Monday, January 10, 2011

Petrolatum - Friend or Foe?

Just before our Christmas vacation to the wonderful snowy land that is Michigan, I dug out my heavy winter coat (which had been in a box for two years, thank you Florida). Before sending it to be dry cleaned, I looked inside the pockets and to my surprise there were two items, a $20 bill (I love finding money that I have forgotten about) and a tube of Vaseline Lip Therapy lip balm. I recall buying the lib balm at a gas station out of desperation on our moving trip down to FL. Living in Michigan for me meant having to deal with dry chapped lips for almost all of winter. I used to buy Burt's Bees lip balm but that is not always an option, so I settled for this balm, which claimed to "protect dry, chapped lips" with it's "advanced formula".

I probably didn't even read the ingredient list. As a scientist, when I read "Advanced Formula" I have certain expectations. These expectations are almost never met outside the laboratory so I have learned to lower my expectations as a normal civilian. Still, I was shocked to read the ingredient list. "Active Ingredient: White petrolatum USP (100%)". So this "advanced" formula contains ONE chemical: Petrolatum! I thought to myself: WHAT THE WHAT? how is the company even allowed to make such claims? Petrolatum is KNOWN to cause further drying and damage to the skin! Even more importantly, how could I, an educated person who cares about my health, ever purchase this item???? I almost threw it away in shame but after telling the story to a couple of friends, I decided I should use it to help clear up some misinformation about this mystery substance petrolatum.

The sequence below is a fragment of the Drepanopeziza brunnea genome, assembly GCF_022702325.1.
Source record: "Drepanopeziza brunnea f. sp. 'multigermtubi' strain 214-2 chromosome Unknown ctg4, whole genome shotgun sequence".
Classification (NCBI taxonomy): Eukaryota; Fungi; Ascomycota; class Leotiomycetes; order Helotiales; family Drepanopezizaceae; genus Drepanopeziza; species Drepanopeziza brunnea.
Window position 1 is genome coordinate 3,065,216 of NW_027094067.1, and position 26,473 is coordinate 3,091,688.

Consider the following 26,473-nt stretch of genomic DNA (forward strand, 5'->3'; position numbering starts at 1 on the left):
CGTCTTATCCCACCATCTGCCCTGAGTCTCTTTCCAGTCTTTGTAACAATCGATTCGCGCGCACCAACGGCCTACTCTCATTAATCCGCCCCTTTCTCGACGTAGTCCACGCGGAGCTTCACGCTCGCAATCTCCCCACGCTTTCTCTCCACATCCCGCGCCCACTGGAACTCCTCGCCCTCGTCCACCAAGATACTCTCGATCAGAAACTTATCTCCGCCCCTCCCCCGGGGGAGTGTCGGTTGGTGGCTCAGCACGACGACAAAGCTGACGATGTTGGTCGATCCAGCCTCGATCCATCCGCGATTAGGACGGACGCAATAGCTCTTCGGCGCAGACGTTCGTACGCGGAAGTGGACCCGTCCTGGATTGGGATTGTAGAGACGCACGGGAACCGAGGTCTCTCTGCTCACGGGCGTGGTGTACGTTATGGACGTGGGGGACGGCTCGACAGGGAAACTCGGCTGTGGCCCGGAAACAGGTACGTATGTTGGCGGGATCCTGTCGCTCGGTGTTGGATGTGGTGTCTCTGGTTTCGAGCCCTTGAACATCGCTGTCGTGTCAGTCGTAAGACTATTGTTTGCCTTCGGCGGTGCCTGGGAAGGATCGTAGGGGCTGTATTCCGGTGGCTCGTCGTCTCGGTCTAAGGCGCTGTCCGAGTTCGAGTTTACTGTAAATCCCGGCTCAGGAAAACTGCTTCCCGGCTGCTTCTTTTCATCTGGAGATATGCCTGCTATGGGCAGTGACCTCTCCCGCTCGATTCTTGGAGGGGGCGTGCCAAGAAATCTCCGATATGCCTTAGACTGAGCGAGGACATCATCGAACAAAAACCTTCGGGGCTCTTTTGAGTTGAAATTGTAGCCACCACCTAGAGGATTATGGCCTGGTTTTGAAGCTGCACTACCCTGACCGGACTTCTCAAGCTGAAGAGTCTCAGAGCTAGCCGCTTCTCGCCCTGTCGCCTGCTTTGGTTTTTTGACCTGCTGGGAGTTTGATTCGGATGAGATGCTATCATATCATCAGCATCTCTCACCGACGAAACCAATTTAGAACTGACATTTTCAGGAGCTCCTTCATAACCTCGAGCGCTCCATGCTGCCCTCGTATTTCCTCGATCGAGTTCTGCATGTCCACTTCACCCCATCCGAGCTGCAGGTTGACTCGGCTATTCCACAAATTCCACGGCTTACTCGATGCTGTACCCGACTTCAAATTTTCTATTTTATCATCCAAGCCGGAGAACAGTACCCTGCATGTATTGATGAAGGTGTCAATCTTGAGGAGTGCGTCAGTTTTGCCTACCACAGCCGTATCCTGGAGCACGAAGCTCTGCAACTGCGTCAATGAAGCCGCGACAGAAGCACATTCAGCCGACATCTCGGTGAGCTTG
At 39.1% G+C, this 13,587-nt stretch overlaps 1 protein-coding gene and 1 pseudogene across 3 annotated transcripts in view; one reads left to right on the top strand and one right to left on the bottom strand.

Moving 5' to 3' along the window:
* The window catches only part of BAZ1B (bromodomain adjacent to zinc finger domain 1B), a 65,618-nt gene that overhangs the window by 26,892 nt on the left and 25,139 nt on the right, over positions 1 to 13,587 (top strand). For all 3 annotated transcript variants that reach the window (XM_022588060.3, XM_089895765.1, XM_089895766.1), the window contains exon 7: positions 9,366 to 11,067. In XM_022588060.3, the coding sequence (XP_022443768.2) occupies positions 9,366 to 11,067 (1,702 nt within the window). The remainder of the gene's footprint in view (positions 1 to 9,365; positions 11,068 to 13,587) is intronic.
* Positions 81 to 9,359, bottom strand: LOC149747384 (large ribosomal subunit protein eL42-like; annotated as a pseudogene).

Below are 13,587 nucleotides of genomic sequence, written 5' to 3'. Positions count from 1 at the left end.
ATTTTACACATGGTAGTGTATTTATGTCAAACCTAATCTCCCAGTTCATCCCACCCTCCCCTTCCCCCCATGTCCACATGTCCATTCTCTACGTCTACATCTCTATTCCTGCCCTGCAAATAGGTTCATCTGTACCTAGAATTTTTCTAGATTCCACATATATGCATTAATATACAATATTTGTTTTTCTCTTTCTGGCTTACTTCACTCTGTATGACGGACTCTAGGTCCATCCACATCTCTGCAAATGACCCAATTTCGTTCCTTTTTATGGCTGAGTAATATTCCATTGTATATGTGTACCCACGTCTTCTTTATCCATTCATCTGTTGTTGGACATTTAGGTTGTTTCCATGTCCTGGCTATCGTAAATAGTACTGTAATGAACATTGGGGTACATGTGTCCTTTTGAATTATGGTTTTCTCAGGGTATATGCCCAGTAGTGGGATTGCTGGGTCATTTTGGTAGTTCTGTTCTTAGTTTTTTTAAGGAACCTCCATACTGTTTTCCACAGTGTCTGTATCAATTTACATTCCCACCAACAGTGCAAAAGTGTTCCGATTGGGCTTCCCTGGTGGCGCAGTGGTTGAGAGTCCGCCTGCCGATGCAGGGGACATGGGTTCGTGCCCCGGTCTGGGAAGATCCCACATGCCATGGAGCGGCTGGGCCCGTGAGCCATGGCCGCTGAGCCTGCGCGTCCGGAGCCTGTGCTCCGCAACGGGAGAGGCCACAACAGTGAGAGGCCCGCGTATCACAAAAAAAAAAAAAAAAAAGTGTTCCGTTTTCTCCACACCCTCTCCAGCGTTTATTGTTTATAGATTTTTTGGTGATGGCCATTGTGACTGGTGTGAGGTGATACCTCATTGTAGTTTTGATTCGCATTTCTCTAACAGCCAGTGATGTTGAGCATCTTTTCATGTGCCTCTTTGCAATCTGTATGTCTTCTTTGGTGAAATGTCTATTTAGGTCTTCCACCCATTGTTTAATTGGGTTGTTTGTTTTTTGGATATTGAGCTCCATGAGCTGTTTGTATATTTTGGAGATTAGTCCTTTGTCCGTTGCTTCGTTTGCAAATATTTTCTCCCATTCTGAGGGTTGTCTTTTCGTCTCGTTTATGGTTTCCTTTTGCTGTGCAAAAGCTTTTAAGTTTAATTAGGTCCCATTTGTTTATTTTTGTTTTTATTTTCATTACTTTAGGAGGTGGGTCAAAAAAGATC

Here I will give you only the facts, in bullet points, because frankly you don't have all day!

What is it?
  • Petrolatum is also known as white petrolatum, petroleum Jelly or soft paraffin.
  • As the name suggests, it is a petrochemical (derived from oil).
  • It was discovered in a US oil rig and refined by Robert Chesebrough, a chemist who later founded the Vaseline company.
  • Its molecular structure is a non-polar hydrocarbon, which renders it very hydrophobic (water repelling).
The Good:
  • Because of its hydrophobic nature, petrolatum does not get absorbed but forms a layer of film (a barrier) on the skin and does not allow most things to pass through.
  • This barrier is exactly why the FDA has approved petrolatum as a "skin protectant." Placing petrolatum on a cut can prevent bacteria and dirt from penetrating the wound and decreased the chance of infection (much like a band aid).
  • This barrier can also keep skin hydrated by preventing evaporation of the skin's natural moisture.
  • Petrolatum is also very stable (although it is flammable) and easy to integrate into skin care formulas.
  • It is CHEAP and profitable! The 10g tube of lip balm (100% petrolatum) sells for $2 while I can buy it in bulk for $6/kg, which means only 6 cents for the 10g tube.
The Bad:
  • The barrier formed on the skin by petrolatum can be a double edged sword. If it can prevent evaporation of moisture from the skin, it also prevents absorption of moisture. If it can keep bacteria out, it can also trap bacteria in, etc.